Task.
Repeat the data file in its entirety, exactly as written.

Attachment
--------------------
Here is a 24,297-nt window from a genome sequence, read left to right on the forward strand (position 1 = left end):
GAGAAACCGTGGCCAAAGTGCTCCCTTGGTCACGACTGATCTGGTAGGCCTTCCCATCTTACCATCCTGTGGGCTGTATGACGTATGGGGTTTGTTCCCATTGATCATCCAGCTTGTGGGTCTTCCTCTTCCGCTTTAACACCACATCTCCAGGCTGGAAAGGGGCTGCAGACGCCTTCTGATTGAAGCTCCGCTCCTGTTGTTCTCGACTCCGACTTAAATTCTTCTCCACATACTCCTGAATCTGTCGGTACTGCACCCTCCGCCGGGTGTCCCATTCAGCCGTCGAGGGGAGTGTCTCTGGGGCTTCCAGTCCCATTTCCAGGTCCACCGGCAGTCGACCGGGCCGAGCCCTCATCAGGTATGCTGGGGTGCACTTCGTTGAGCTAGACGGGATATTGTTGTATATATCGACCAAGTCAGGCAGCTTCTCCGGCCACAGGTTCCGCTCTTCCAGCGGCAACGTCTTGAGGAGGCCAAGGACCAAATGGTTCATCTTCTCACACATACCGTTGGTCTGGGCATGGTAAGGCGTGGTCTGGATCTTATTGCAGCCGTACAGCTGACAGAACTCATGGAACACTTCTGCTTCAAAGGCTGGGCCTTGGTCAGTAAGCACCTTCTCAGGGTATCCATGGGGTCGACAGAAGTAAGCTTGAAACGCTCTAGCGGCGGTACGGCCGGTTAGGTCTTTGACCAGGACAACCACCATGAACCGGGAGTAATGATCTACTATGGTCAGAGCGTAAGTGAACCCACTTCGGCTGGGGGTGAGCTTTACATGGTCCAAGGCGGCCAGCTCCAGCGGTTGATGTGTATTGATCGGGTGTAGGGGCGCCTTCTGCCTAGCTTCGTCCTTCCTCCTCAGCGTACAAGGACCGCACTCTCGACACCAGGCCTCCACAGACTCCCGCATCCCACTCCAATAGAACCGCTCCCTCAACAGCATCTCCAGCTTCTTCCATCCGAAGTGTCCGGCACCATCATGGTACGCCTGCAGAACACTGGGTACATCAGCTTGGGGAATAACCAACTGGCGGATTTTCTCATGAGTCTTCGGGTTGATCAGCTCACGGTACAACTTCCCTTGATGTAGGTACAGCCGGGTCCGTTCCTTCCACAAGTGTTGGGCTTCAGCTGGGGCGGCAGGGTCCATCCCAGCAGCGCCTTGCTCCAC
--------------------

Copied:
Here is a 24,297-nt window from a genome sequence, read left to right on the forward strand (position 1 = left end):
GAGAAACCGTGGCCAAAGTGCTCCCTTGGTCACGACTGATCTGGTAGGCCTTCCCATCTTACCATCCTGTGGGCTGTATGACGTATGGGGTTTGTTCCCATTGATCATCCAGCTTGTGGGTCTTCCTCTTCCGCTTTAACACCACATCTCCAGGCTGGAAAGGGGCTGCAGACGCCTTCTGATTGAAGCTCCGCTCCTGTTGTTCTCGACTCCGACTTAAATTCTTCTCCACATACTCCTGAATCTGTCGGTACTGCACCCTCCGCCGGGTGTCCCATTCAGCCGTCGAGGGGAGTGTCTCTGGGGCTTCCAGTCCCATTTCCAGGTCCACCGGCAGTCGACCGGGCCGAGCCCTCATCAGGTATGCTGGGGTGCACTTCGTTGAGCTAGACGGGATATTGTTGTATATATCGACCAAGTCAGGCAGCTTCTCCGGCCACAGGTTCCGCTCTTCCAGCGGCAACGTCTTGAGGAGGCCAAGGACCAAATGGTTCATCTTCTCACACATACCGTTGGTCTGGGCATGGTAAGGCGTGGTCTGGATCTTATTGCAGCCGTACAGCTGACAGAACTCATGGAACACTTCTGCTTCAAAGGCTGGGCCTTGGTCAGTAAGCACCTTCTCAGGGTATCCATGGGGTCGACAGAAGTAAGCTTGAAACGCTCTAGCGGCGGTACGGCCGGTTAGGTCTTTGACCAGGACAACCACCATGAACCGGGAGTAATGATCTACTATGGTCAGAGCGTAAGTGAACCCACTTCGGCTGGGGGTGAGCTTTACATGGTCCAAGGCGGCCAGCTCCAGCGGTTGATGTGTATTGATCGGGTGTAGGGGCGCCTTCTGCCTAGCTTCGTCCTTCCTCCTCAGCGTACAAGGACCGCACTCTCGACACCAGGCCTCCACAGACTCCCGCATCCCACTCCAATAGAACCGCTCCCTCAACAGCATCTCCAGCTTCTTCCATCCGAAGTGTCCGGCACCATCATGGTACGCCTGCAGAACACTGGGTACATCAGCTTGGGGAATAACCAACTGGCGGATTTTCTCATGAGTCTTCGGGTTGATCAGCTCACGGTACAACTTCCCTTGATGTAGGTACAGCCGGGTCCGTTCCTTCCACAAGTGTTGGGCTTCAGCTGGGGCGGCAGGGTCCATCCCAGCAGCGCCTTGCTCCAC